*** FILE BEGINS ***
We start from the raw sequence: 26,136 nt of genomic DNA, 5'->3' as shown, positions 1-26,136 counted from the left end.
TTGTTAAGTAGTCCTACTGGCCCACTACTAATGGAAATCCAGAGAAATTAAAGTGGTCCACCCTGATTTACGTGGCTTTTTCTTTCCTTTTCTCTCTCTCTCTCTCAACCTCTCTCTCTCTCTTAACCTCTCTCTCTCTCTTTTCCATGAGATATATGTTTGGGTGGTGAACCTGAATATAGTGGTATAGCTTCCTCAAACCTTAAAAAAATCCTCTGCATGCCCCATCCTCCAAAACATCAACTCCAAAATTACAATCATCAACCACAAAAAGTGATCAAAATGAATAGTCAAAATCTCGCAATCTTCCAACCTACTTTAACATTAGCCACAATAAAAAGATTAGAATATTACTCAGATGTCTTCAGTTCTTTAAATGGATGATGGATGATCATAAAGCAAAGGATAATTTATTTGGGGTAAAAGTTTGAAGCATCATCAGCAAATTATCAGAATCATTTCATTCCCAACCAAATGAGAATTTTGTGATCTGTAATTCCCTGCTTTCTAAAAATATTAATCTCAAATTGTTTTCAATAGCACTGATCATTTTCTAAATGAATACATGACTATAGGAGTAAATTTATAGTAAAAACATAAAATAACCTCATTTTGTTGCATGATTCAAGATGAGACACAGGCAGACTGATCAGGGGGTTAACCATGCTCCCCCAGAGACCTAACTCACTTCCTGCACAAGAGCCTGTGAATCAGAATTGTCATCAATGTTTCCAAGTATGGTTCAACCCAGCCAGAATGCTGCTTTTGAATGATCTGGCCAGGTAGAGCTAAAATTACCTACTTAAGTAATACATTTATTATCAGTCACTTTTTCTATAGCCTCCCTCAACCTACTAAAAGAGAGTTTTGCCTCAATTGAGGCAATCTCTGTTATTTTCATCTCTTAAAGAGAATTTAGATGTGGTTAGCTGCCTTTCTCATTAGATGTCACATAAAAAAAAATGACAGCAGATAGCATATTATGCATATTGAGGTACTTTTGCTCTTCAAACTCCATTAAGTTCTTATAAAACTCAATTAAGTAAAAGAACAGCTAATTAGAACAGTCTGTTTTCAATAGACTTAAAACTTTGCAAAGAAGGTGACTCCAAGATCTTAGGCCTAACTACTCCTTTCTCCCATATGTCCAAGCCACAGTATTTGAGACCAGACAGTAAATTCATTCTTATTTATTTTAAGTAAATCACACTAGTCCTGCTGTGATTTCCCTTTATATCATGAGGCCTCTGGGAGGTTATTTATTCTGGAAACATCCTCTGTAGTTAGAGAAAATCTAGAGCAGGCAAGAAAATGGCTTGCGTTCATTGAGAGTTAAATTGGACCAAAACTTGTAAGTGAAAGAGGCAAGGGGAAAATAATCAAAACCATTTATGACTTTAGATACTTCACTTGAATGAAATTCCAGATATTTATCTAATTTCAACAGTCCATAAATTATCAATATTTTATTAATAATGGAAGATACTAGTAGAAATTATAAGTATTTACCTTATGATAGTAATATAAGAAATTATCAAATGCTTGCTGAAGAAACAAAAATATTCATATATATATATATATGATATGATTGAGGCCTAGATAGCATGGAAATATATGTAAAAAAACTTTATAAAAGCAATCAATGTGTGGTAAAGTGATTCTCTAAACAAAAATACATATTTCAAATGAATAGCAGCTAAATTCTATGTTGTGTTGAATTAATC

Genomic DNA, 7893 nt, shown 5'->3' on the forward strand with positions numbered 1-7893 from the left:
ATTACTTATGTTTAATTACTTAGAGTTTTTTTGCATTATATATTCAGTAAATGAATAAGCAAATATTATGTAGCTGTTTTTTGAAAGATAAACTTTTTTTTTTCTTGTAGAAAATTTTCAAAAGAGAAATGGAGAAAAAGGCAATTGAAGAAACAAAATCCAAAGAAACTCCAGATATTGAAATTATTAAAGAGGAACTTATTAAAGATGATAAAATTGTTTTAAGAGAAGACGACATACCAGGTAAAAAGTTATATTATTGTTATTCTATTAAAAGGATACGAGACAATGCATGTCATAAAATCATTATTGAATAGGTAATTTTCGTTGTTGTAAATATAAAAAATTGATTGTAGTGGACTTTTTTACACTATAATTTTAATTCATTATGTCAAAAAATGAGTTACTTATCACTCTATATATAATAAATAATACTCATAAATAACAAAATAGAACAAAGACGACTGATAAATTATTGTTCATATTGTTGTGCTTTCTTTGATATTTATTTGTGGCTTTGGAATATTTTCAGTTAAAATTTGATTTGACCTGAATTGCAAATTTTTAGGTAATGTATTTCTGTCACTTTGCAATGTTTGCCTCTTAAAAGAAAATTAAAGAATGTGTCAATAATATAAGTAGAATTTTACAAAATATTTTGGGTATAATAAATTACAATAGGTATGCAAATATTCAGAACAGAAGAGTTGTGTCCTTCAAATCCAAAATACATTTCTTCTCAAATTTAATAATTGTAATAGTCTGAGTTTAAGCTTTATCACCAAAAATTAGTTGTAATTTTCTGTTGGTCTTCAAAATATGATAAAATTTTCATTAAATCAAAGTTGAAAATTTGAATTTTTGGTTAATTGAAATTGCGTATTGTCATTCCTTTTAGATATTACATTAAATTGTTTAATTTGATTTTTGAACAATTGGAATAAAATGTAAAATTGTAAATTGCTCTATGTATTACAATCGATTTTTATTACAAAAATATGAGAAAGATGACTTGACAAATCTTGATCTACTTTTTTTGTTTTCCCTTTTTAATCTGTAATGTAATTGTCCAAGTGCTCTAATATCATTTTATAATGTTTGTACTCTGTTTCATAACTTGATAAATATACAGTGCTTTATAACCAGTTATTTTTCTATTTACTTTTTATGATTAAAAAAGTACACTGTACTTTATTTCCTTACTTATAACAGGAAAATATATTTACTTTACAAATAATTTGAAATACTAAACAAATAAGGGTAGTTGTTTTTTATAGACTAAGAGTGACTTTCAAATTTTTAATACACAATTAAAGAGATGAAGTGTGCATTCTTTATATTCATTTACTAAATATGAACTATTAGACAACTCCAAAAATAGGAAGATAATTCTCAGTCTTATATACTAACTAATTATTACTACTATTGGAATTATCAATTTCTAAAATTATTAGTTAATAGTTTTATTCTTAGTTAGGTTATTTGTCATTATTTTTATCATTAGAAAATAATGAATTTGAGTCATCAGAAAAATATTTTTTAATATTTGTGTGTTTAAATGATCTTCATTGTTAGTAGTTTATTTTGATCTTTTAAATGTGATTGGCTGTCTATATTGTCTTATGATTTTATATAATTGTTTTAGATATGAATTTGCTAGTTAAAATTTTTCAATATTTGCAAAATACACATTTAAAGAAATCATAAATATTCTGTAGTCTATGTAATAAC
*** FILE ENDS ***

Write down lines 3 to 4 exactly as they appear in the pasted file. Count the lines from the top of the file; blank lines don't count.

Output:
Genomic DNA, 7893 nt, shown 5'->3' on the forward strand with positions numbered 1-7893 from the left:
ATTACTTATGTTTAATTACTTAGAGTTTTTTTGCATTATATATTCAGTAAATGAATAAGCAAATATTATGTAGCTGTTTTTTGAAAGATAAACTTTTTTTTTTCTTGTAGAAAATTTTCAAAAGAGAAATGGAGAAAAAGGCAATTGAAGAAACAAAATCCAAAGAAACTCCAGATATTGAAATTATTAAAGAGGAACTTATTAAAGATGATAAAATTGTTTTAAGAGAAGACGACATACCAGGTAAAAAGTTATATTATTGTTATTCTATTAAAAGGATACGAGACAATGCATGTCATAAAATCATTATTGAATAGGTAATTTTCGTTGTTGTAAATATAAAAAATTGATTGTAGTGGACTTTTTTACACTATAATTTTAATTCATTATGTCAAAAAATGAGTTACTTATCACTCTATATATAATAAATAATACTCATAAATAACAAAATAGAACAAAGACGACTGATAAATTATTGTTCATATTGTTGTGCTTTCTTTGATATTTATTTGTGGCTTTGGAATATTTTCAGTTAAAATTTGATTTGACCTGAATTGCAAATTTTTAGGTAATGTATTTCTGTCACTTTGCAATGTTTGCCTCTTAAAAGAAAATTAAAGAATGTGTCAATAATATAAGTAGAATTTTACAAAATATTTTGGGTATAATAAATTACAATAGGTATGCAAATATTCAGAACAGAAGAGTTGTGTCCTTCAAATCCAAAATACATTTCTTCTCAAATTTAATAATTGTAATAGTCTGAGTTTAAGCTTTATCACCAAAAATTAGTTGTAATTTTCTGTTGGTCTTCAAAATATGATAAAATTTTCATTAAATCAAAGTTGAAAATTTGAATTTTTGGTTAATTGAAATTGCGTATTGTCATTCCTTTTAGATATTACATTAAATTGTTTAATTTGATTTTTGAACAATTGGAATAAAATGTAAAATTGTAAATTGCTCTATGTATTACAATCGATTTTTATTACAAAAATATGAGAAAGATGACTTGACAAATCTTGATCTACTTTTTTTGTTTTCCCTTTTTAATCTGTAATGTAATTGTCCAAGTGCTCTAATATCATTTTATAATGTTTGTACTCTGTTTCATAACTTGATAAATATACAGTGCTTTATAACCAGTTATTTTTCTATTTACTTTTTATGATTAAAAAAGTACACTGTACTTTATTTCCTTACTTATAACAGGAAAATATATTTACTTTACAAATAATTTGAAATACTAAACAAATAAGGGTAGTTGTTTTTTATAGACTAAGAGTGACTTTCAAATTTTTAATACACAATTAAAGAGATGAAGTGTGCATTCTTTATATTCATTTACTAAATATGAACTATTAGACAACTCCAAAAATAGGAAGATAATTCTCAGTCTTATATACTAACTAATTATTACTACTATTGGAATTATCAATTTCTAAAATTATTAGTTAATAGTTTTATTCTTAGTTAGGTTATTTGTCATTATTTTTATCATTAGAAAATAATGAATTTGAGTCATCAGAAAAATATTTTTTAATATTTGTGTGTTTAAATGATCTTCATTGTTAGTAGTTTATTTTGATCTTTTAAATGTGATTGGCTGTCTATATTGTCTTATGATTTTATATAATTGTTTTAGATATGAATTTGCTAGTTAAAATTTTTCAATATTTGCAAAATACACATTTAAAGAAATCATAAATATTCTGTAGTCTATGTAATAAC